Over the years I have come to believe more and more strongly that democratic relationships make people healthier--both physically and emotionally. They foster well-being, self-esteem, self-confidence and self-discipline.
On the other hand non-democratic relationships make people unhealthy. They produce both physical and emotional illness, low self-esteem, lack of confidence, aggression, rebellion, violence and lack of self-discipline. They produce delinquent, violent youth.
We see it in organizations. One study found that managers who use a democratic leadership style and practice "participative management" develop workers with high productivity and morale, low turnover, fewer grievances and low absenteeism. They feel better about themselves, like to go to work, have more self-esteem and self-confidence, less sense of powerlessness and fewer illnesses (Simmons and Mares, 1983).
We also see it in schools. In a study involving 600 teachers and 10,000 students from kindergarten through grade 12, the students whose teachers were trained in the skill of communicating empathic understanding (i.e. Active Listening) respect and regard for students as persons were compared with students whose teachers were not trained in those skills (Aspy and Roebuck, 1983). Students of the trained teachers were found to:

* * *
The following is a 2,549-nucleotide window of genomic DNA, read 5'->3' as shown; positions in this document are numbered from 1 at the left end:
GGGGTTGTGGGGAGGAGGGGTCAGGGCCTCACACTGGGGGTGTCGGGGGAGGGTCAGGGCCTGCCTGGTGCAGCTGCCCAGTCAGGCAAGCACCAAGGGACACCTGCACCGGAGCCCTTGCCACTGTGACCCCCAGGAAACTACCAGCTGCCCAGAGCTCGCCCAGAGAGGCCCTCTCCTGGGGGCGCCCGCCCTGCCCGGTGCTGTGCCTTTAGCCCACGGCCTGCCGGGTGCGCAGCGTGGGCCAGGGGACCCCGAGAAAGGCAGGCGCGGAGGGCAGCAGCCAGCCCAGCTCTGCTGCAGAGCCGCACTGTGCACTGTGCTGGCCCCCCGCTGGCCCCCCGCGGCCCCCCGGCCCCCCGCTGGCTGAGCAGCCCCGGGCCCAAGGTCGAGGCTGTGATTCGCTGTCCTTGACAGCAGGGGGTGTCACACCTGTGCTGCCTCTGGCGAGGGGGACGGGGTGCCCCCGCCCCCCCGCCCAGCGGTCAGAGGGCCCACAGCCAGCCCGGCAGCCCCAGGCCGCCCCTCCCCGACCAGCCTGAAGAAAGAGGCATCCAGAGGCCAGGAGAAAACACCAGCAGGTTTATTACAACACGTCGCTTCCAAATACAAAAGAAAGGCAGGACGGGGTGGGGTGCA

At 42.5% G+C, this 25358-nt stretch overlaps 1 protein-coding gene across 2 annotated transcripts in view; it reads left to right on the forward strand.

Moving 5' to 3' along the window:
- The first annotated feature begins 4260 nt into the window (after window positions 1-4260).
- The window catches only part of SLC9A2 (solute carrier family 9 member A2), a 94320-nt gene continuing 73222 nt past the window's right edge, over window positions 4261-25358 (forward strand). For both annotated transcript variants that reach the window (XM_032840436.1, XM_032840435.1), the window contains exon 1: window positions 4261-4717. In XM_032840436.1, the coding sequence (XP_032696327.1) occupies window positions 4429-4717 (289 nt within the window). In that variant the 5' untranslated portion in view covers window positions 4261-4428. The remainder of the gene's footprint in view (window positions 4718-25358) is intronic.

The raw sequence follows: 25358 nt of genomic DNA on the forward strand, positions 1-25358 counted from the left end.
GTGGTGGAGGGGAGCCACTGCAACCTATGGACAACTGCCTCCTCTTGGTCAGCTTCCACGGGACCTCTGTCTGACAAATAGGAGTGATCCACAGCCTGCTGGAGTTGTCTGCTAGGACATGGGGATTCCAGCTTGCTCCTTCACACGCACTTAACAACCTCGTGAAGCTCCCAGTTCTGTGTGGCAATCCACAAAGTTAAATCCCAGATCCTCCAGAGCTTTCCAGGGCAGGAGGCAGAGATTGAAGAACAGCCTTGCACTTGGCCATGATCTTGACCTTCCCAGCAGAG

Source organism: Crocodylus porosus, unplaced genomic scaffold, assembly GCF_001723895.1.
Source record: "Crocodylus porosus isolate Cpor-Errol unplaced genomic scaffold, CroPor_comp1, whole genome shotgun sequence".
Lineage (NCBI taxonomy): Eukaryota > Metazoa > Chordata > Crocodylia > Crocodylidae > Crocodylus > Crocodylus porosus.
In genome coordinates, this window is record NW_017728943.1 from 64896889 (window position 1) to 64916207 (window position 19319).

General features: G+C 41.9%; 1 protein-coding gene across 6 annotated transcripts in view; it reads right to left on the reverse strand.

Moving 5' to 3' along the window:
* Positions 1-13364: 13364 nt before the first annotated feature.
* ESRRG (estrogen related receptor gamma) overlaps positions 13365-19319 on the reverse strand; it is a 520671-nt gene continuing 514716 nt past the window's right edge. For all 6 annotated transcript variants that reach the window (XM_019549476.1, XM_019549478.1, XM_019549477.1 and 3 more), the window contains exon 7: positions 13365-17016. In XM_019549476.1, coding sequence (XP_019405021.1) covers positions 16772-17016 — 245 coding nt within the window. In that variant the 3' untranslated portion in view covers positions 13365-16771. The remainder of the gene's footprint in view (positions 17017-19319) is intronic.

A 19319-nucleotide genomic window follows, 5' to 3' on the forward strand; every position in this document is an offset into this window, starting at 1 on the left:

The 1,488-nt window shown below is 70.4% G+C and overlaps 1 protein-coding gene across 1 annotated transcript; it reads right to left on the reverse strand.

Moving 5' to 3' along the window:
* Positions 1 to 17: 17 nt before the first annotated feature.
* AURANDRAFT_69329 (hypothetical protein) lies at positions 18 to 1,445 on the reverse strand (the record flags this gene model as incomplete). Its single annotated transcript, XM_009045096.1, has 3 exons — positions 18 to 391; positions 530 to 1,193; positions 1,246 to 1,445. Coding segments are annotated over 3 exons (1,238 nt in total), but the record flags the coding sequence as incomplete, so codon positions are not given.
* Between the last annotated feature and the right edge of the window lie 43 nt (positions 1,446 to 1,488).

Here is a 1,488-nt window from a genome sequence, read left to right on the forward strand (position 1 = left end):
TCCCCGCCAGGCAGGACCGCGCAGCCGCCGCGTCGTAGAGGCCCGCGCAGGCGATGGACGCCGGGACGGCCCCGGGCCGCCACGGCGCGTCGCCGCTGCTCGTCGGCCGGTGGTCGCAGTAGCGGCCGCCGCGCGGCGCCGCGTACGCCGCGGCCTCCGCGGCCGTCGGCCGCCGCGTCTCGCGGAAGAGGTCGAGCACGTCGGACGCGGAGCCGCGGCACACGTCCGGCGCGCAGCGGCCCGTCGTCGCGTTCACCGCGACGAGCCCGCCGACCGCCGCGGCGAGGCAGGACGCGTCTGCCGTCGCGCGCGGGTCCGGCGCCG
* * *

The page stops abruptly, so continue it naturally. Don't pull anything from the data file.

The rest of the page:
- Miss fewer days of school during the year (four fewer days per child)
- Make greater gains on academic achievement measures, including both math and reading scores
- Be more spontaneous and use higher levels of thinking
- Increase their scores on IQ tests (from kindergarten through fifth grade)
- Make gains in creativity scores from September to May
- Show increased scores on self-esteem measures
- Commit fewer acts of vandalism to school property
- Present fewer disciplinary problems
The study also found that teachers who were trained in the helping skills had classrooms in which there was:
- More student talk
- More student problem solving
- More student verbal initiation
- More verbal response to the teacher
- More student asking of questions
- More student involvement in learning
- More eye contact with teacher
- More physical movement
- Higher levels of cognitive thinking
- Greater creativity
Do parents who have learned the skills for creating democratic family environments also foster good health and well-being in their children?
Find out on tomorrow's post!